Money

CB Insights has a fascinating report that puts actual data around the Series A crunch debate.

And as will be no surprise to regular PandoDaily readers, it’s real. It’s an actual mathematical phenomenon resulting from a glut of seed-funded companies and a stable (or possibly declining, we argue) number of firms doing Series A deals. As I’ve written before, I’m not sure why people are trying to deny it. But here is the first stab at actual data I’ve seen to back up what everyone in the ecosystem is about to watch or live in 2013.

After examining 4,056 seed investments made into US-based tech companies since early 2009, the firm found that more than 1,000 existing startups will be orphaned. This squares exactly with the numbers we first published back in November, gleaned from about 20 sources in the angel, VC, incubator, and legal world.

But CB Insights went further to put a dollar figure on it: More than $1 billion in aggregate seed money will be gone along with those once-promising ideas.

While those numbers sound dramatic, the report’s take aways are similar to ours: This isn’t some apocalyptic doomsday warning, and may well be the tamest shakeout the Valley has had, given this level of imbalance of supply and demand. That’s because it’s happening so early in these companies’ lives. This is more proof of what I’ve argued for years: There is no bubble. The bulk of the froth in the Web 2.0 world was mostly just in the private hands of insiders, not the public markets or broader economy.

Employees from these 1,000 companies will get reabsorbed into the system as big companies, and growing startups are still starving for talent. We probably won’t even hear about the vast majority of the casualties.

As for that $1 billion? Yeah, no one wants to lose it, but better to lose it now if a company isn’t working than wait for down rounds , cram downs, or a failure down the line. It’ll be a harsh reminder of the inherent risks in seed investing and many people may get out of the game as a result. But again, that’s all healthy. The reason this is happening is that arguably we have a bit too much money in the system.

Others may look to keep a toe in the game via a new program like the AngelList/SecondMarket partnership, which allows you to angel invest in a mere $1,000 chunk instead of the more standard $25,000 or more.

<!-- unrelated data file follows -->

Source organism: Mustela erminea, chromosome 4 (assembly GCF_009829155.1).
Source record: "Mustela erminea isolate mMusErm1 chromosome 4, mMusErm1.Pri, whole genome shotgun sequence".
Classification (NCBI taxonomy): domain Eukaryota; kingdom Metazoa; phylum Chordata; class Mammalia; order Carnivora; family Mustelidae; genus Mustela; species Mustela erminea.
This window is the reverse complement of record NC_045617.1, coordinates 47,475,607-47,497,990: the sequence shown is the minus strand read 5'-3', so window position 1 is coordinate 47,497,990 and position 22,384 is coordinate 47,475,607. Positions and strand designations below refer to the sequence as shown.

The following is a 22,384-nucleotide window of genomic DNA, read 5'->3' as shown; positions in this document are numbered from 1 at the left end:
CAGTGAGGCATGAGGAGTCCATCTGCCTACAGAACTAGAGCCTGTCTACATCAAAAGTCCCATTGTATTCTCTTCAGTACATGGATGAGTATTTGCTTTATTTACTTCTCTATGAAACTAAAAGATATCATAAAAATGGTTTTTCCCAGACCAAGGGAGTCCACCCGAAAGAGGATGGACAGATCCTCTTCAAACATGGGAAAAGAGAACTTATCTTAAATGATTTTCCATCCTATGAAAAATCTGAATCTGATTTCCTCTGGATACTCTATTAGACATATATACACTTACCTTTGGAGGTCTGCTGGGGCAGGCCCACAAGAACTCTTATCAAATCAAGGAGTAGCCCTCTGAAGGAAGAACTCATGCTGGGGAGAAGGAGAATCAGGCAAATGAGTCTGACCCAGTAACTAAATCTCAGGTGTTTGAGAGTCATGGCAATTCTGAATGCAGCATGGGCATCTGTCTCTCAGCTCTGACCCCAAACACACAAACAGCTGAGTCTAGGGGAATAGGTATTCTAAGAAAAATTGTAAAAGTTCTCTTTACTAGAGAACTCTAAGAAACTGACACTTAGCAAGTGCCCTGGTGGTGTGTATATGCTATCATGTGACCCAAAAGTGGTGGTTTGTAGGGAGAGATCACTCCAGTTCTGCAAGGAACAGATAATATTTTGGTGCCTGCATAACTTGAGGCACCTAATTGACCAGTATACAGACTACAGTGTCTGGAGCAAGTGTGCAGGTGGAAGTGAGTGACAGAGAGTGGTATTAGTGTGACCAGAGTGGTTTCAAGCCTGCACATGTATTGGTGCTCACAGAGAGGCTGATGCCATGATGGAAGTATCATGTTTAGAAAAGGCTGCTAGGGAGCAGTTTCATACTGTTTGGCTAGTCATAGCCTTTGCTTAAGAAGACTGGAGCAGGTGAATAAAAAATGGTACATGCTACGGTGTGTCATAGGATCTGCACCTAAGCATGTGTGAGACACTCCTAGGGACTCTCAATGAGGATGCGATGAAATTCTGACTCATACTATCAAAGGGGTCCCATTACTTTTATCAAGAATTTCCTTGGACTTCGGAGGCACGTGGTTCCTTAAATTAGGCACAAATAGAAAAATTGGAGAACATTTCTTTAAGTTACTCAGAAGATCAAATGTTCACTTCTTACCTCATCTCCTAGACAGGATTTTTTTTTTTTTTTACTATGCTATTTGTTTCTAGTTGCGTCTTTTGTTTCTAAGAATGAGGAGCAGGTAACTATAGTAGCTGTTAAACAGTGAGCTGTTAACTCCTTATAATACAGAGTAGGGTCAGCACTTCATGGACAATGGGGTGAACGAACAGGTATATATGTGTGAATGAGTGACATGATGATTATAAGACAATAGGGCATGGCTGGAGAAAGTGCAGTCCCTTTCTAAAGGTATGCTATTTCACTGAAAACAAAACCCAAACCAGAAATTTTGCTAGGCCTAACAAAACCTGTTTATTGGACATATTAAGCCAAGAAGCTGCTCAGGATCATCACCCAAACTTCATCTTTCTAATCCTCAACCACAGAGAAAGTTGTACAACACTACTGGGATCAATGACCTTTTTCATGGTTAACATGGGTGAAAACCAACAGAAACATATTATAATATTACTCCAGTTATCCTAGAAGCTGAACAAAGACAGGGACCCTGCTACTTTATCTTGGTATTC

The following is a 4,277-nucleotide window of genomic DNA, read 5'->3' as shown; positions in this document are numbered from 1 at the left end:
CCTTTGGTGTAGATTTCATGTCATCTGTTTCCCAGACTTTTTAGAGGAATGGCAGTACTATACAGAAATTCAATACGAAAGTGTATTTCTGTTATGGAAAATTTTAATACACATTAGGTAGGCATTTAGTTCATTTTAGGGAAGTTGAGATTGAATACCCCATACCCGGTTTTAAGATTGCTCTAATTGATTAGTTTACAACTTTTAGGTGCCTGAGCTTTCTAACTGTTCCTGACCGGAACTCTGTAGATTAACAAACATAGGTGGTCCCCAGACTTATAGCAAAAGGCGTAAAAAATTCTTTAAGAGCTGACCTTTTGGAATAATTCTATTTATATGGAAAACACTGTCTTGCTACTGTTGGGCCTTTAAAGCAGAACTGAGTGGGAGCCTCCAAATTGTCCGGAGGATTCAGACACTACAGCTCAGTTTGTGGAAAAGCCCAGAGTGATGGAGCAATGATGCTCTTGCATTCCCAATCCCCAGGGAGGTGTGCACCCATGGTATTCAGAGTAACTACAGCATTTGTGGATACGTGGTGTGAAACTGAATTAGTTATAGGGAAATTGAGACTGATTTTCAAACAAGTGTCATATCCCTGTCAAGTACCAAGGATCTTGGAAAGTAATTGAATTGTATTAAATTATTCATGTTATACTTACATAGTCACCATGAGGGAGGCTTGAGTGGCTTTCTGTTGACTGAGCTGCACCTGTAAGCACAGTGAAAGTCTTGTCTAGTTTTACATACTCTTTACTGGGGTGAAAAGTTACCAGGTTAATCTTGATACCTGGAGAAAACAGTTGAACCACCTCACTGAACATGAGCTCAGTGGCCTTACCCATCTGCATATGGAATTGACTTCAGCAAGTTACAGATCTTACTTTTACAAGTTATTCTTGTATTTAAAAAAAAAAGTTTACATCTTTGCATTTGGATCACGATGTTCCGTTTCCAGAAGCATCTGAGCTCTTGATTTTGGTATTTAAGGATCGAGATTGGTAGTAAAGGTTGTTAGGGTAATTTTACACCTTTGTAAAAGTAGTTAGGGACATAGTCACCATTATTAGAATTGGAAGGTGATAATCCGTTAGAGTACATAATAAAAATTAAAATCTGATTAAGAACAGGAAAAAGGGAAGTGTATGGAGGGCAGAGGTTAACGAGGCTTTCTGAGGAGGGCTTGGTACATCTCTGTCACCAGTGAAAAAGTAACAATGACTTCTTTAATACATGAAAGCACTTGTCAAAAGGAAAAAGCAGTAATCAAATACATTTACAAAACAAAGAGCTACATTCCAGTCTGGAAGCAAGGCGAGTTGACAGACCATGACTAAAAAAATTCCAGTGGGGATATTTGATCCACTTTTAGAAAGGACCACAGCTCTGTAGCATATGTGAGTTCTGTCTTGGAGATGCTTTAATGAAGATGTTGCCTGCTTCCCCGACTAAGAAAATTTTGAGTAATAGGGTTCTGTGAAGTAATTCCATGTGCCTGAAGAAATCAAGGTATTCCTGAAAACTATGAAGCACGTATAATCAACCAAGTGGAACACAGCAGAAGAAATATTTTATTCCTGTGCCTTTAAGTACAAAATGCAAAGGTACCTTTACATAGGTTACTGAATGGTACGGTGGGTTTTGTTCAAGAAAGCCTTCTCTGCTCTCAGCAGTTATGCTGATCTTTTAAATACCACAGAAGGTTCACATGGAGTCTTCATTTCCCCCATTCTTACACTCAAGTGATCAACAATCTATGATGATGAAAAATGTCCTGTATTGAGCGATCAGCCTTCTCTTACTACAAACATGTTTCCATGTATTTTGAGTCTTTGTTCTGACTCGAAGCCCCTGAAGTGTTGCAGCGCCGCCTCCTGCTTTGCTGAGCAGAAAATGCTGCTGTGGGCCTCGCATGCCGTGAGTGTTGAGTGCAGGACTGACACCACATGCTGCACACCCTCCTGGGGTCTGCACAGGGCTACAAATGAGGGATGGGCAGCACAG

There were a few other tidbits that may be helpful for entrepreneurs trying to weather this crunch:

  • CB Insights found that it takes more than 13 months to raise money, on average. They expect that will increase now that the balance of power is shifting to investors, many of whom will take more time to do due diligence if they can get it. So plan now if you are running low on cash anytime before 2014.
  • Here’s one that’s sure to rankle people: For all the talk that VCs at the seed level can only hurt your ability to raise a Series A, the research showed that seed deals that had VC participation actually had a higher rate of getting follow-on funding, historically. The concern is that VCs will always invest in way more angel deals than Series As, and if a VC doesn’t re-up, it’s a deadly negative signal to other investors. The historical data could have more to do with a correlation that better connected entrepreneurs are the ones who tend to get VCs in their angel rounds to begin with, making raising a follow on round easier. But it certainly bucks what people in the Valley have been saying.
  • Not a shock, but the Internet sector is the most wildly over-seeded. Computer hardware and services had far higher rates of follow-on funding success.
  • Also not a shock that this trend is seen most predominantly in California and New York. After my first article a few commenters said, “So what? The rest of the country has been dealing with this for years!” No, you haven’t. The mismatch between a glut of seed funding and a limited number of firms doing Series A deals is a different phenomenon than living in a market with few VCs or seed funds to begin with. Not better or worse, just different.
  • Ironically, entrepreneurs in markets with some critical mass but not too much critical mass may be comparatively spared. Massachusetts is a “distant third” in seed activity but has the highest rate of follow on financings. The researchers expect New York to see the highest rate of orphaned startups. This squares with what Thrillist and Lerer Ventures’ Ben Lerer said in our PandoMonthly: After the seed stage, New York entrepreneurs still have to get on a plane and go fundraise in the Valley. That puts them at a disadvantage. Of course, being in markets outside New York or Silicon Valley or LA has other disadvantages. So don’t pack a U-Haul based on these stats alone.

[Image credit: thethreesisters on Flickr]